I’ve just returned from yet another amazing trip to the Encaustic Conference, this time at a new location in Provincetown, Massachusetts. Conference Founder and Director Joanne Mattera outdid herself once again in terms of an exciting array of demos, lectures and events over the three days of the conference and the workshops immediately following.
This event attracts artists all over the world and this year there were 35 states in the US represented as well as artists traveling from Canada, England, Mexico, Brazil, Spain New Zealand. The conference was held in Provincetown this year which allowed for some changes to the format and new venues for post conference workshops. I think Joanne found an excellent partner in working with Truro Center for the Arts at Castle Hill and its Executive Director, Cherie Mittenthal, who was wonderful to work with.
Our first night in P-town was spent at the Lobster Pot with my very happy husband Bill, Mike and Kathryn from Enkaustikos, Kimberly and Judy, my buddies from Portland. This was a great restaurant, not to be missed! They even had a nice steak for me (I’m allergic to seafood). Other restaurants we really enjoyed were The Squealing Pig, Bubalas, and the Portuguese Bakery which had real Malasadas like I get in Hawaii! Our best find was a place called Moby Dick’s in Wellfleet, where Bill said he had the best smoked oysters ever.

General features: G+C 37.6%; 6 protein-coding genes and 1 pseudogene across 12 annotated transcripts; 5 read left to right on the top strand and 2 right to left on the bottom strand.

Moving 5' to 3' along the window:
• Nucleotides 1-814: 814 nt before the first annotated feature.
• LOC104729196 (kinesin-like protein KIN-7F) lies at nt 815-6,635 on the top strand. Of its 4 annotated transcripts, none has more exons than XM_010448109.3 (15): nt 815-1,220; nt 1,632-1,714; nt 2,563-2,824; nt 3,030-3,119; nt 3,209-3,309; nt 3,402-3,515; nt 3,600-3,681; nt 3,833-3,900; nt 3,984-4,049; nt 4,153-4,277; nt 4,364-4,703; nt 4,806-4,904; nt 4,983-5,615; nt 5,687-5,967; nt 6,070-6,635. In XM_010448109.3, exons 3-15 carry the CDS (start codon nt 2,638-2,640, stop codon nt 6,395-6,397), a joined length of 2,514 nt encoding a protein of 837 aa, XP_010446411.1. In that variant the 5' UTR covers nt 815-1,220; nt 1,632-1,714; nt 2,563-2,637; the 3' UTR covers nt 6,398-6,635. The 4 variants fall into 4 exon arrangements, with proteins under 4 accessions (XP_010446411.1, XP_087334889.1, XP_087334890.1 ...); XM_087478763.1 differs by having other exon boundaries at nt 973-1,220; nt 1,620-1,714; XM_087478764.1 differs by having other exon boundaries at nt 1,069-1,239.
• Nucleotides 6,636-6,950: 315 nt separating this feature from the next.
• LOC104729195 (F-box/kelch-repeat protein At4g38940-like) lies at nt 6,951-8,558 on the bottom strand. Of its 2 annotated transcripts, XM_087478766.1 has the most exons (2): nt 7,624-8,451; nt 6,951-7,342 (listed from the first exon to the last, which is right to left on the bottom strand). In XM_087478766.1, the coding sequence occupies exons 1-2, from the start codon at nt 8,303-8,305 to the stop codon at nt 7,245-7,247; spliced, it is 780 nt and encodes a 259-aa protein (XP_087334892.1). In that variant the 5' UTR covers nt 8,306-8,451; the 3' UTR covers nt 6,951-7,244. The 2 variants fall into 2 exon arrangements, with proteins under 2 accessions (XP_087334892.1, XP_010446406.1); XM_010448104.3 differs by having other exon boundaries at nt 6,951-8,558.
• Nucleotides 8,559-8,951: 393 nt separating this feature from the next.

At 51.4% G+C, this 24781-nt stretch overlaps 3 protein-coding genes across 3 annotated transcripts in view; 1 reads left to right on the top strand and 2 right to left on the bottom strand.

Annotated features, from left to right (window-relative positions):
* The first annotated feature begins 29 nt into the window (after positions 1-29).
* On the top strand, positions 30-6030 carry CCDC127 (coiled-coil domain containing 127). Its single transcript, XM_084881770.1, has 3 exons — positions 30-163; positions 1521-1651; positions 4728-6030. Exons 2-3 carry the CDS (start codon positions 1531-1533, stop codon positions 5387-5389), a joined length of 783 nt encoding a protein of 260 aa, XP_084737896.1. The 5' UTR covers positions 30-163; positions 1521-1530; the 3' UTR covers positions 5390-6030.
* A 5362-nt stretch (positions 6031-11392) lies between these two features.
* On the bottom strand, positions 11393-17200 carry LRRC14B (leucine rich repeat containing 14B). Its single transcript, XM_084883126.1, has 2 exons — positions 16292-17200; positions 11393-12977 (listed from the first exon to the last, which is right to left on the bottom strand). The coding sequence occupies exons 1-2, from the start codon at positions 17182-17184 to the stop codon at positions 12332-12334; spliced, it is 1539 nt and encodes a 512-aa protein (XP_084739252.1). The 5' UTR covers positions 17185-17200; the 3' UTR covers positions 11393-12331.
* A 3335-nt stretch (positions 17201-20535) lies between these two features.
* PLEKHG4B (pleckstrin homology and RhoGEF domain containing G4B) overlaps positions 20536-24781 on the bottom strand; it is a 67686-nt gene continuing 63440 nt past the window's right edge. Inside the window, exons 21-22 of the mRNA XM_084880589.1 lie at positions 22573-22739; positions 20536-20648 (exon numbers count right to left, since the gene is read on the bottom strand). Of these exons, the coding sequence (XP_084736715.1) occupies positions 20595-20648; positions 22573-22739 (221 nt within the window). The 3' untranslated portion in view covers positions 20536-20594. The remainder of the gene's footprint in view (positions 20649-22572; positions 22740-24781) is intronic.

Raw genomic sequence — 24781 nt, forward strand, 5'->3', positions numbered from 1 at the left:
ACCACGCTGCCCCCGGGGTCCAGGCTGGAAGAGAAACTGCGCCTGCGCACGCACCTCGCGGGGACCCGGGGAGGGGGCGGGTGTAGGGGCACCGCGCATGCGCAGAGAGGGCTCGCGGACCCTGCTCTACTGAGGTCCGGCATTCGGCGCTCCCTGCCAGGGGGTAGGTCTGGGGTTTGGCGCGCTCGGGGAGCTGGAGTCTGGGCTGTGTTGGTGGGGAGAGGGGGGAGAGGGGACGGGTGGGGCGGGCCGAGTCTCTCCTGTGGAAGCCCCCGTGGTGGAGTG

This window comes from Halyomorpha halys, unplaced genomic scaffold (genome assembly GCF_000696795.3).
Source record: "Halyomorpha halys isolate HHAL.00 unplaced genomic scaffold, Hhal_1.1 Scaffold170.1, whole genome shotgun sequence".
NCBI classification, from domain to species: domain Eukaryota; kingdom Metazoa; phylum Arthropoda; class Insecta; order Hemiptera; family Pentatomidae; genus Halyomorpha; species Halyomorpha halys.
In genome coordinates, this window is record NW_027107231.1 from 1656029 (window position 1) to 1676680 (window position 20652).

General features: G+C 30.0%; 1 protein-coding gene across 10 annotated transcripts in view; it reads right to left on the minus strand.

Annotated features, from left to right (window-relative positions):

We managed to fit is several outings to the surrounding areas and I’m so glad we took the time to do it. Provincetown has so much to offer!
This is the view from the top of the 252 foot tall Pilgrim Monument in the middle of town. The web site refers to the climb as a “heart-healthy walk to the top on 116 steps and 60 ramps,” which by the way is totally worth it.
We booked a dune tour which took us by the famous “dune shacks,” the simple beach cabins of numerous artists and writers during the past century. You can see one here in the upper left area of the photo. Below are cranberry bogs surrounded by sand dunes. It’s gorgeous out there!